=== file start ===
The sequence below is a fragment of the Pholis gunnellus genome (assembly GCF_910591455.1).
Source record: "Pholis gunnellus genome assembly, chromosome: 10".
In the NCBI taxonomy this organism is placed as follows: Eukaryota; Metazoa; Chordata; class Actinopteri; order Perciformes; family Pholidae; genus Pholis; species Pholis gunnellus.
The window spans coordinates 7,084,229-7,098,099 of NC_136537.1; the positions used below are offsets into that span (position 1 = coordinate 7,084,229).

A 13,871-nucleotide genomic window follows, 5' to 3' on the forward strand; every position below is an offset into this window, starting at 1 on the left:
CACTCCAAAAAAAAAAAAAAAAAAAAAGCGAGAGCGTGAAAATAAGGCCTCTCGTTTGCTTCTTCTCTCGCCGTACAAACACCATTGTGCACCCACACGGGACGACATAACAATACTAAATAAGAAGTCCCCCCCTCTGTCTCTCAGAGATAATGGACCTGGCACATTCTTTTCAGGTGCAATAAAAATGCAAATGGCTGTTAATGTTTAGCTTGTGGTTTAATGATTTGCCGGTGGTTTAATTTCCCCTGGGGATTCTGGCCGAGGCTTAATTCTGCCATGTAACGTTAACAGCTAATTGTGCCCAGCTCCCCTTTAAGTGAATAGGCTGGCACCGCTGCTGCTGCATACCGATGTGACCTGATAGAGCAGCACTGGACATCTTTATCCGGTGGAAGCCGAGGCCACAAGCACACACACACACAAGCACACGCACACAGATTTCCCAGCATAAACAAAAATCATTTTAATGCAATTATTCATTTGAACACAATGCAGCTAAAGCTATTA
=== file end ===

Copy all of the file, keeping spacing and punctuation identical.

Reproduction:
The sequence below is a fragment of the Pholis gunnellus genome (assembly GCF_910591455.1).
Source record: "Pholis gunnellus genome assembly, chromosome: 10".
In the NCBI taxonomy this organism is placed as follows: Eukaryota; Metazoa; Chordata; class Actinopteri; order Perciformes; family Pholidae; genus Pholis; species Pholis gunnellus.
The window spans coordinates 7,084,229-7,098,099 of NC_136537.1; the positions used below are offsets into that span (position 1 = coordinate 7,084,229).

A 13,871-nucleotide genomic window follows, 5' to 3' on the forward strand; every position below is an offset into this window, starting at 1 on the left:
CACTCCAAAAAAAAAAAAAAAAAAAAAGCGAGAGCGTGAAAATAAGGCCTCTCGTTTGCTTCTTCTCTCGCCGTACAAACACCATTGTGCACCCACACGGGACGACATAACAATACTAAATAAGAAGTCCCCCCCTCTGTCTCTCAGAGATAATGGACCTGGCACATTCTTTTCAGGTGCAATAAAAATGCAAATGGCTGTTAATGTTTAGCTTGTGGTTTAATGATTTGCCGGTGGTTTAATTTCCCCTGGGGATTCTGGCCGAGGCTTAATTCTGCCATGTAACGTTAACAGCTAATTGTGCCCAGCTCCCCTTTAAGTGAATAGGCTGGCACCGCTGCTGCTGCATACCGATGTGACCTGATAGAGCAGCACTGGACATCTTTATCCGGTGGAAGCCGAGGCCACAAGCACACACACACACAAGCACACGCACACAGATTTCCCAGCATAAACAAAAATCATTTTAATGCAATTATTCATTTGAACACAATGCAGCTAAAGCTATTA